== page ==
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UWEC / Communications / COMM 201 / Who killed captain james cook?

Who killed captain james cook?

Who killed captain james cook?


School: University of Wisconsin - Eau Claire
Department: Communications
Course: Geol Natl Parks
Professor: `lori snyder
Term: Fall 2016
Tags: Geology, Volcano, volcanoes, hawaii, and cascades
Cost: 25
Name: Intro to Geology- Hawaii Volcanoes & Cascades Volcanoes
Description: These notes cover the Hawaiian volcanoes and the mountains of the Cascades Mountain range. Content includes types of volcanoes, how they form, which types of damage that can result, positive effects of volcanic eruption, and how we monitor volcanic activity.
Uploaded: 10/19/2016
8 Pages 123 Views 2 Unlocks

Hawaii Volcanoes National Park

Who killed captain james cook?

∙ The Hawaii Islands are in the middle of the Pacific Plates. ∙ The islands themselves are a chain; eight of them are large, hundreds  smaller.

∙ These islands are the locations of several national parks.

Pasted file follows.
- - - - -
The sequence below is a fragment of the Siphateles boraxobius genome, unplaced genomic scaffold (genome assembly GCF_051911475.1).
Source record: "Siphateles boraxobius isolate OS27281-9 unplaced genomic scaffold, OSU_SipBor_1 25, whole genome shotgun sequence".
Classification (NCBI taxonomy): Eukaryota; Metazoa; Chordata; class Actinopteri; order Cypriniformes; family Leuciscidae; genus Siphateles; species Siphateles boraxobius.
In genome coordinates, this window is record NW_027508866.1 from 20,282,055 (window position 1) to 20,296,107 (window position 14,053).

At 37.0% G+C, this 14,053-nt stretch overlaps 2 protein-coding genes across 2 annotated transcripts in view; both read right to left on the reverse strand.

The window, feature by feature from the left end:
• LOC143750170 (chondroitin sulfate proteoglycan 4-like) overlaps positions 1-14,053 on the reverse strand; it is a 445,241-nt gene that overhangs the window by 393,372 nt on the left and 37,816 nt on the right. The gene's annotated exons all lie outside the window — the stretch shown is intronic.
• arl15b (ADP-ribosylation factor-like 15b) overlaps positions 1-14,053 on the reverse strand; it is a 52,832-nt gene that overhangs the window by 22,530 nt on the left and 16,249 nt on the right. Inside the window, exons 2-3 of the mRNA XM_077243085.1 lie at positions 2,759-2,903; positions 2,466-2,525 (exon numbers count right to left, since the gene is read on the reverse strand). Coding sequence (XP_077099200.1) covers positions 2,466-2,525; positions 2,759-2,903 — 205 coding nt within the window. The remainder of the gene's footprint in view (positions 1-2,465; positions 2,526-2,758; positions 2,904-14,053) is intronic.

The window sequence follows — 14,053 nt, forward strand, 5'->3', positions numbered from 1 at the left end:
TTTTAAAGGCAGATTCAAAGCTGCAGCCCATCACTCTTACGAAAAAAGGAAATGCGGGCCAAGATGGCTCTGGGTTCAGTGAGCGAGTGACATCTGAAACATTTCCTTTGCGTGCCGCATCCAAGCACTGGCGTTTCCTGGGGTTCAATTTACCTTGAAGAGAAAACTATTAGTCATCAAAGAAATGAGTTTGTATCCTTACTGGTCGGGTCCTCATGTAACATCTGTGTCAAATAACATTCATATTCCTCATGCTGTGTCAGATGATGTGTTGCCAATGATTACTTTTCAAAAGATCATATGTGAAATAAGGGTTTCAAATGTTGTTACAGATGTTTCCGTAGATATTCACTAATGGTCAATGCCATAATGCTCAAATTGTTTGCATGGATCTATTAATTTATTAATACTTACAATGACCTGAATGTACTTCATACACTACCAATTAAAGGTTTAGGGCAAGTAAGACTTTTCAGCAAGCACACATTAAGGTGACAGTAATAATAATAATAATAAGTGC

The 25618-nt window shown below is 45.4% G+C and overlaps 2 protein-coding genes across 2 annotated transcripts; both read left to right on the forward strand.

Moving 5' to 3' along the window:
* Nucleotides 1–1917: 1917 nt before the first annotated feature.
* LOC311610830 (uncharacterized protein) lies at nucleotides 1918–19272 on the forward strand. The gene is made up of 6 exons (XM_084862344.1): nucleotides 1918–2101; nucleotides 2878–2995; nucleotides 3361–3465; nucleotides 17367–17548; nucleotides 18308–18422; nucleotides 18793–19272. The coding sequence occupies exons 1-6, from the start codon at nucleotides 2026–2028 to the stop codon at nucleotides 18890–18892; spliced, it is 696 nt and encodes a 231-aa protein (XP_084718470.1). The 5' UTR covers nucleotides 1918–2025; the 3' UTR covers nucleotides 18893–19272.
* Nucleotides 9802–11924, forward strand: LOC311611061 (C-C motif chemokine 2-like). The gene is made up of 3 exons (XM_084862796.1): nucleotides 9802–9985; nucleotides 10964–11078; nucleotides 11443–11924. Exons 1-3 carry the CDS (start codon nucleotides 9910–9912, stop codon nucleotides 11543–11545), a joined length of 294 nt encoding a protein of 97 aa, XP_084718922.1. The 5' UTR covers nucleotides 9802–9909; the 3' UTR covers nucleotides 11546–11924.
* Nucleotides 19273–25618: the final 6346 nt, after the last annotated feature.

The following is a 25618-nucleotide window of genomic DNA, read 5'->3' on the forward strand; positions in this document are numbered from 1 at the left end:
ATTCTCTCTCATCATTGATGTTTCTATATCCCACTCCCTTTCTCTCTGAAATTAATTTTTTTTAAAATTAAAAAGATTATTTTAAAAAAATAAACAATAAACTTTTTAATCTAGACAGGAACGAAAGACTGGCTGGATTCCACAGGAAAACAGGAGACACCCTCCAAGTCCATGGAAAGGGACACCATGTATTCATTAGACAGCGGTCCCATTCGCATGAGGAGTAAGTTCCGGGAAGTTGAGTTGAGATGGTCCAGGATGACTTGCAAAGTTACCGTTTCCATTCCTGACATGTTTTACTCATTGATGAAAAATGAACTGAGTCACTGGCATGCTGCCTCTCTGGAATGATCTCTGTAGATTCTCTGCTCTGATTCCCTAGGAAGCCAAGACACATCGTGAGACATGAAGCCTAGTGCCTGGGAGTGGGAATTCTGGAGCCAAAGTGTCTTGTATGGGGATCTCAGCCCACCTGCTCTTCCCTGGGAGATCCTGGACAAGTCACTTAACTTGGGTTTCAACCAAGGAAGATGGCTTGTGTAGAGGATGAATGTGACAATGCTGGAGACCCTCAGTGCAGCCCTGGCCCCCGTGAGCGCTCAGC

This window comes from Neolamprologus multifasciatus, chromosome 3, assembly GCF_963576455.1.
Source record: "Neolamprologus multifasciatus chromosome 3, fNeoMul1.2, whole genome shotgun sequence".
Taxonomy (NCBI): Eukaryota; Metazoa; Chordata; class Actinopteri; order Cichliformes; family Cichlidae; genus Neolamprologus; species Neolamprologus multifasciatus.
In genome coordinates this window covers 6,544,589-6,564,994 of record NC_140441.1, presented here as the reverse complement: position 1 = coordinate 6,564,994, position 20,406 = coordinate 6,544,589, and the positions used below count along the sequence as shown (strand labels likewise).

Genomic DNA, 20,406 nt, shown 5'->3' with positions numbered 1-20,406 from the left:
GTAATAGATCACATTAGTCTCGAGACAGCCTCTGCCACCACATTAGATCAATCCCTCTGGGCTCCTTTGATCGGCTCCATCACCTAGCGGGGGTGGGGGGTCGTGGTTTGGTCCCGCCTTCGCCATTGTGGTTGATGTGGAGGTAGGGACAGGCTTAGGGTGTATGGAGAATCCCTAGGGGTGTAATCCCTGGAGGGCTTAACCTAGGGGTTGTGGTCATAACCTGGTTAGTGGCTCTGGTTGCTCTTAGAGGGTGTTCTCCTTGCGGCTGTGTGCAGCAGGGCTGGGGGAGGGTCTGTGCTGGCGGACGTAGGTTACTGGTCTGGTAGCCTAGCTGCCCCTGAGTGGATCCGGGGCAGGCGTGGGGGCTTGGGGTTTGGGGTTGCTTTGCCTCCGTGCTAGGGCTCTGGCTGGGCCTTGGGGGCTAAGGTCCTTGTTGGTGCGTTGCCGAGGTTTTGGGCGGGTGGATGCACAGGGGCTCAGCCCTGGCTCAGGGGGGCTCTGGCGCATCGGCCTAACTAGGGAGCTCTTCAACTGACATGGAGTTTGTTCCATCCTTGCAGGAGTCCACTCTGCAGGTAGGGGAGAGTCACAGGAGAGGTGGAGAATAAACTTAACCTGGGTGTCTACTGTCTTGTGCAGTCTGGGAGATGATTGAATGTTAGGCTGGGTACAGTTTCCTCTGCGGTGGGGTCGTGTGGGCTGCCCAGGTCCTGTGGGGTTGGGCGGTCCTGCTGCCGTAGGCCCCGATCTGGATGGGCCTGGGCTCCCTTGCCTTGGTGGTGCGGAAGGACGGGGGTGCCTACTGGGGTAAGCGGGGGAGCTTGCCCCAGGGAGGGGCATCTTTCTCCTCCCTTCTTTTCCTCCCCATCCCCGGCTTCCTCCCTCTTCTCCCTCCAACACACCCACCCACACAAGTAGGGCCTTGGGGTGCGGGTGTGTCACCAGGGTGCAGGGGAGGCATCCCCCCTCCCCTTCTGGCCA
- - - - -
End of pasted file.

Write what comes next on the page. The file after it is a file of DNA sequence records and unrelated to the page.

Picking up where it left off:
Human History 

∙ 600-1100 A.D.- humans arrive through at least two different migrations of Polynesians from South Pacific.

∙ 1778- islands visited by Captain James Cook; was killed in 1779 by the  natives.

∙ 1850’s-1900’s- immigration of the Chinese, Japanese, Germans, and  Portuguese

o 1880- U.S. geologist James Dwight Dana came to the island ∙ 1898- Hawaii was annexed to the U.S.

∙ 1959- Hawaii became the 50th state in the U.S.

What does meteorology mean?

We also discuss several other topics like What is the source-filter theory of vowel production?
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∙ One side of Hawaii gets 450 inches of rain per year; the other side gets only 10 inches per year. If you want to learn more check out What does laissez faire economics mean in government?

∙ Orographic Effect- “rain shadow”; warm, moist air is forced to rise;  occurs on the leeward side of the mountain, the side where the wind is  going to; the other side is dry. We also discuss several other topics like What are the three laws of behavior genetics?